CAD: Bifurcation Blockage

Overview

What is a bifurcation blockage?

A bifurcation blockage is a type of coronary artery disease (CAD). It occurs when fatty deposits called plaque accumulate in the area where a main coronary artery branches into a smaller coronary artery. Healthcare providers use the term “side-branch vessels” to refer to these smaller branched arteries. They may also use the term “bifurcation lesion” to refer to the plaque that causes a bifurcation block.

What are the types of bifurcation blockages?

Healthcare providers assess the severity of the plaque buildup to determine the type of blockage or narrowing (also known as stenosis).

A bifurcation blockage may be:

  • Simple: There is less than 70% narrowing of the artery.
  • Complex: The blockage takes up more than 70% of the artery. There may also be more than one blockage, a blood clot or calcium buildup (calcification). Sometimes, the blockage is in a smaller artery branch that bends at a significant angle (more than 70 degrees). This angle makes it more difficult to reach and treat the blockage.

How common is a bifurcation blockage?

It’s estimated that bifurcation blockages account for up to 20% of all CAD cases that require medical treatment.

Symptoms and Causes

What causes a bifurcation blockage?

A buildup of plaque inside the walls of arteries causes CAD, including bifurcation blockages. The plaque makes the artery too narrow, which slows blood flow to your heart.

Who is at risk for a bifurcation blockage?

People who have completed menopause and people assigned male at birth who are over the age of 45 are more likely to have CAD and develop a bifurcation blockage. Other risk factors include:

What are the symptoms of a bifurcation blockage?

Because a bifurcation blockage is a type of CAD, the symptoms are the same. You may experience:

Diagnosis and Tests

How do healthcare providers diagnose a bifurcation blockage?

If you have symptoms of a bifurcation blockage, your healthcare provider may order

imaging tests, such as:

  • Cardiac catheterization to check for blockages in arteries.
  • Coronary computed tomography angiogram (CCTA) to obtain moving 3D images of blood flowing to your heart.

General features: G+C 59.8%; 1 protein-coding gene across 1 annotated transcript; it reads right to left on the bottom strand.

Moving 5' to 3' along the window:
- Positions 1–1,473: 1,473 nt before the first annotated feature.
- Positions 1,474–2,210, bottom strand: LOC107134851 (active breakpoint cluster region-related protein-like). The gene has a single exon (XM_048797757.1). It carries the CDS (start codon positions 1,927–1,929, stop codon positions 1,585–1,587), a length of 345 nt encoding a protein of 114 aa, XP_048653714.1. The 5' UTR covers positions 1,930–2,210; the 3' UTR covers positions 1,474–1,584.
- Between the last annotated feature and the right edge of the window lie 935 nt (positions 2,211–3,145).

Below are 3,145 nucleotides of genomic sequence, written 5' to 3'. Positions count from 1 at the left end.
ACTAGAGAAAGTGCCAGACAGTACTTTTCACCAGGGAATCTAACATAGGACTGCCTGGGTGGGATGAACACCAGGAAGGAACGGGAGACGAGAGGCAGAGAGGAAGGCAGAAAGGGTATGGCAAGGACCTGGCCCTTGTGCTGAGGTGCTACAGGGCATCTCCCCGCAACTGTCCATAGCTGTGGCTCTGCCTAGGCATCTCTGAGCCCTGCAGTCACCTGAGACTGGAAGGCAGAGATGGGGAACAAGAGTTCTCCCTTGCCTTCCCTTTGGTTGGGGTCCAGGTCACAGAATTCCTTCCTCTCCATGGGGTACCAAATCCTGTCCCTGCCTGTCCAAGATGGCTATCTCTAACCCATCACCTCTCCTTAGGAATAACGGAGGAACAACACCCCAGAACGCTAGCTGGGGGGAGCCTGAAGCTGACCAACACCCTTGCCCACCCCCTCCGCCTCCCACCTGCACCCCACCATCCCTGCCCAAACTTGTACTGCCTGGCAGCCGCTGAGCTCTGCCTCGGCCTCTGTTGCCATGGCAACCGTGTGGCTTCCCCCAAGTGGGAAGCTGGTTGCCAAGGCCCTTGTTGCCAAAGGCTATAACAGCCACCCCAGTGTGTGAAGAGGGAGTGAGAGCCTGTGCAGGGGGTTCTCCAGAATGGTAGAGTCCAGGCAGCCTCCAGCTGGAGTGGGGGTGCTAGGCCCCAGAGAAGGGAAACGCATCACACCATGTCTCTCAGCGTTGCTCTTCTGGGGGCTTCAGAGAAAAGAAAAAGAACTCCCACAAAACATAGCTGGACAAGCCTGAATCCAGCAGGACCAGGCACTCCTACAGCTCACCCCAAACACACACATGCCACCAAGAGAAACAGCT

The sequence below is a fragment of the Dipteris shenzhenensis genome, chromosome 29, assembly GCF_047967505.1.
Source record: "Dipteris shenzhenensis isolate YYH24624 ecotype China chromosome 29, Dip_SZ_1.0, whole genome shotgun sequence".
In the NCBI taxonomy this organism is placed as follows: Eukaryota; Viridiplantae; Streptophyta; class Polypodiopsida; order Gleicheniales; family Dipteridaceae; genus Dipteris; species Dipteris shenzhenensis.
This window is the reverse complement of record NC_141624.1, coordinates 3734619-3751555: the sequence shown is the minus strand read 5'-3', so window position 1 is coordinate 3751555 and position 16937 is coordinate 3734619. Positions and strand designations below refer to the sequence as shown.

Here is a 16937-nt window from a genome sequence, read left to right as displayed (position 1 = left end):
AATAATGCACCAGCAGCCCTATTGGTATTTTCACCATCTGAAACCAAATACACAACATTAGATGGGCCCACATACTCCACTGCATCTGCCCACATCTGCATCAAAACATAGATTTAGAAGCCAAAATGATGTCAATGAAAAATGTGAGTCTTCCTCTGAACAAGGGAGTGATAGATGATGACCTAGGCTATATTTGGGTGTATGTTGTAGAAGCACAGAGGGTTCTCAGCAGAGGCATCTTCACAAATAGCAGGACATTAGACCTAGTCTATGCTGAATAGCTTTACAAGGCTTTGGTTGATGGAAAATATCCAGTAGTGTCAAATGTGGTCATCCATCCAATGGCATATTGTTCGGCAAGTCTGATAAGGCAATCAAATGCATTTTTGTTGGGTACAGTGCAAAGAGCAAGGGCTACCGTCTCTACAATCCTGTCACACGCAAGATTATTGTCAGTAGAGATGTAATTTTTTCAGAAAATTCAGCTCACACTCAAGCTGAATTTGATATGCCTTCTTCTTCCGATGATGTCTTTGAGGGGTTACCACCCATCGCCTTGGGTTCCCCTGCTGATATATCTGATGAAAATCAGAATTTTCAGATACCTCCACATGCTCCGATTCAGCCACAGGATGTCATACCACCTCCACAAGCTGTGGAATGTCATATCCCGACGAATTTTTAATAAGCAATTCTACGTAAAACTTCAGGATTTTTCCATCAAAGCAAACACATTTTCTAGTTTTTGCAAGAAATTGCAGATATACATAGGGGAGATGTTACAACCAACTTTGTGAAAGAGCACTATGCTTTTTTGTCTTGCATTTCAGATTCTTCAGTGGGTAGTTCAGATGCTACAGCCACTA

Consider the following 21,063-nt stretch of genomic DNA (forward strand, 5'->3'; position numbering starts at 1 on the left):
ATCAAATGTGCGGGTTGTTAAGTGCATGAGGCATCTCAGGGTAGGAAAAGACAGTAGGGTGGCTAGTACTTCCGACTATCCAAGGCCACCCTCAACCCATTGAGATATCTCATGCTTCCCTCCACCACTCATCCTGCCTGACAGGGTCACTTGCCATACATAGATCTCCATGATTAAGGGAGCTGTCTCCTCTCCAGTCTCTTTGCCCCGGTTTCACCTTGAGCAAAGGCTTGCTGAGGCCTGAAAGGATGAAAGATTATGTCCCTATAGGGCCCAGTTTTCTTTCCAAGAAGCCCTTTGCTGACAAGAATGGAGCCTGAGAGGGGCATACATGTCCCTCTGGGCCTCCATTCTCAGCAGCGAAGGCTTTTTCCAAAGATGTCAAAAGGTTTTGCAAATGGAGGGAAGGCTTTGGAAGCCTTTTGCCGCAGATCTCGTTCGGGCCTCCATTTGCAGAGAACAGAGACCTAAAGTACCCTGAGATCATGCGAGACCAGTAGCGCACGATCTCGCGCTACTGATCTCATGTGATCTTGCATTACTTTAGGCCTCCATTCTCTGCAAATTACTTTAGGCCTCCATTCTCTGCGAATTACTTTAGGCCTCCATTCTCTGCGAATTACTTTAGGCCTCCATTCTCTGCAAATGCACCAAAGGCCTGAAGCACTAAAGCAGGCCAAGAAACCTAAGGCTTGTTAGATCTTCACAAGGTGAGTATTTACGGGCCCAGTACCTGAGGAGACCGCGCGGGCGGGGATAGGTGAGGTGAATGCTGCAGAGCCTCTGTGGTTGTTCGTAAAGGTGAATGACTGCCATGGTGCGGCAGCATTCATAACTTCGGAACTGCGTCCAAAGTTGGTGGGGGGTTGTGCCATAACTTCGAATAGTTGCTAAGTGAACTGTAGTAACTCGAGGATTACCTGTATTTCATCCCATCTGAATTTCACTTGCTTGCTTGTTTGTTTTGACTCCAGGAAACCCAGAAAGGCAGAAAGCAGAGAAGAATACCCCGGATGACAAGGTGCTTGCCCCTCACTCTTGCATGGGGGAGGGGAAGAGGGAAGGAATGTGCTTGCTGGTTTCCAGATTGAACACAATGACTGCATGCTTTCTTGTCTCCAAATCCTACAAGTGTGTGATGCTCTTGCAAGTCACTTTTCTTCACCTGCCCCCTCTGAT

• Intravascular optical coherence tomography (IVOCT) to capture high-definition images of plaque buildup inside an artery.
  • Intravascular ultrasound (IVUS) to produce detailed images of the artery walls.
  • Fractional flow reserve (FFR) to measure the pressure inside an artery.

Management and Treatment

How do providers treat a bifurcation blockage?

Treating a bifurcation blockage is challenging because the side-branch vessels are very small. This makes them more difficult to access than the main coronary arteries. Healthcare providers perform angioplasty to expand narrowed arteries. They place stents (tiny wire mesh tubes) to keep the artery open. Angioplasty and stenting are percutaneous coronary interventions (PCI).

During angioplasty and stenting, your provider:

  1. Inserts a catheter (thin, flexible tube) into a small incision in your skin.
  2. Threads the catheter through a blood vessel to reach the blockage.
  3. Inflates a balloon device on the tip of the catheter to push the plaque to sides of the artery wall.
  4. Places a stent inside the artery to keep it open.

After the procedure, your provider will prescribe medications called dual antiplatelet therapy to keep the stent open.

What are the types of procedures for treating bifurcation blockages?

Stents that treat CAD may be bare metal or coated with medication (a drug-eluting stent). Clinical trials are also underway to test specially designed side-branch stents for the smaller side-branch vessels.